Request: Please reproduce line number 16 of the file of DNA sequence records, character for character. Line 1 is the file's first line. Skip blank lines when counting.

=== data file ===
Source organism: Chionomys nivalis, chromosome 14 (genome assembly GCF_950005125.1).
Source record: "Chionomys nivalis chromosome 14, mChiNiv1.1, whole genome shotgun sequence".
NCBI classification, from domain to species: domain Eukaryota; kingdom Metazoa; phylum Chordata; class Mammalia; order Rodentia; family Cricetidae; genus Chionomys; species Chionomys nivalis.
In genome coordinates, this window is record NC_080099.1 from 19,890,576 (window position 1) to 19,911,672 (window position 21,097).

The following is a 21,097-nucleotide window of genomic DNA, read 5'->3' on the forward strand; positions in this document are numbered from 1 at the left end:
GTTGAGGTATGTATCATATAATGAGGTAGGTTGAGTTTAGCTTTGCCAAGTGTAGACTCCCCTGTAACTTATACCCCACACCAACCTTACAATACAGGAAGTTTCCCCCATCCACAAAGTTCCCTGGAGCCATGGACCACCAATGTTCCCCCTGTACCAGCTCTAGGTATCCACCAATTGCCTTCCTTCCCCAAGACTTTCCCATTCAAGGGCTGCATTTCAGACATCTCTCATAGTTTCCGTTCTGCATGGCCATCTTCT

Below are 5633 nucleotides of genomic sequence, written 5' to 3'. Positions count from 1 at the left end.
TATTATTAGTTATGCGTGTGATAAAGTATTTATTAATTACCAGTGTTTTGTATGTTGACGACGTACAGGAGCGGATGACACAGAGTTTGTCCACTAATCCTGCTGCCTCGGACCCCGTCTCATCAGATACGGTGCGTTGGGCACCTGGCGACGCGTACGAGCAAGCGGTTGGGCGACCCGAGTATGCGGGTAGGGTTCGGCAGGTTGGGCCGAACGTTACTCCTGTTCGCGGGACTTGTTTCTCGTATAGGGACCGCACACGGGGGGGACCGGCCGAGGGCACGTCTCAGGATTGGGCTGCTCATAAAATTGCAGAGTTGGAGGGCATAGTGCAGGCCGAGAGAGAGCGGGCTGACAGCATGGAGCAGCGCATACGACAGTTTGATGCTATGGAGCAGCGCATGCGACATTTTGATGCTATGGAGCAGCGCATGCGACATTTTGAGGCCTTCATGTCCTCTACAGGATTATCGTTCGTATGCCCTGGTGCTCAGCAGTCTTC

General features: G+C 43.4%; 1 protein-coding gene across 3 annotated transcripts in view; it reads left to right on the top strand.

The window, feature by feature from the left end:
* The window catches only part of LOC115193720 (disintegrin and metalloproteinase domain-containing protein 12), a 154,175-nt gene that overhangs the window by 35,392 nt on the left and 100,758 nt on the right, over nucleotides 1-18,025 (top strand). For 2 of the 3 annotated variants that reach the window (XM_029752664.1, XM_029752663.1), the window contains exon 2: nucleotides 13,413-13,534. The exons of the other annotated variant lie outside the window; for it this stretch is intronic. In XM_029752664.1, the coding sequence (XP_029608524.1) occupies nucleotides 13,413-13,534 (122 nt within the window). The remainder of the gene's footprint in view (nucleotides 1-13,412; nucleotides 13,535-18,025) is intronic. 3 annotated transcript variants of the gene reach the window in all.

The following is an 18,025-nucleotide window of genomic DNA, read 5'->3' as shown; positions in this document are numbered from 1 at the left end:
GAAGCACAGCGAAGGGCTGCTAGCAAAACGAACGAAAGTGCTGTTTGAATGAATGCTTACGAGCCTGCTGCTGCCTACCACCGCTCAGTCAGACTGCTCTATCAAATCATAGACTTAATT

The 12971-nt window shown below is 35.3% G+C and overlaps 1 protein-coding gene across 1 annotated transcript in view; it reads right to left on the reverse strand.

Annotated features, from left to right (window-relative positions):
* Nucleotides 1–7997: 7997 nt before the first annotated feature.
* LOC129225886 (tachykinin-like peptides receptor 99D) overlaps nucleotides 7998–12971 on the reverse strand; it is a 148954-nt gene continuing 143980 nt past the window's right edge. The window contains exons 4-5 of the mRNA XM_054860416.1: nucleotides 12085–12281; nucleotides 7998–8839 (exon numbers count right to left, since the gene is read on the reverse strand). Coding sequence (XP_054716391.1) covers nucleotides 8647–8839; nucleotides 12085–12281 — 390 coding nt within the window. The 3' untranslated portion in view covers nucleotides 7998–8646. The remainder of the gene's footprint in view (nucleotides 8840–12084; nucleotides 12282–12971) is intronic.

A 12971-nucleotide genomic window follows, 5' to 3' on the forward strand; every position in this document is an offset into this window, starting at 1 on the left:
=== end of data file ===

* Nucleotides 1–7997: 7997 nt before the first annotated feature.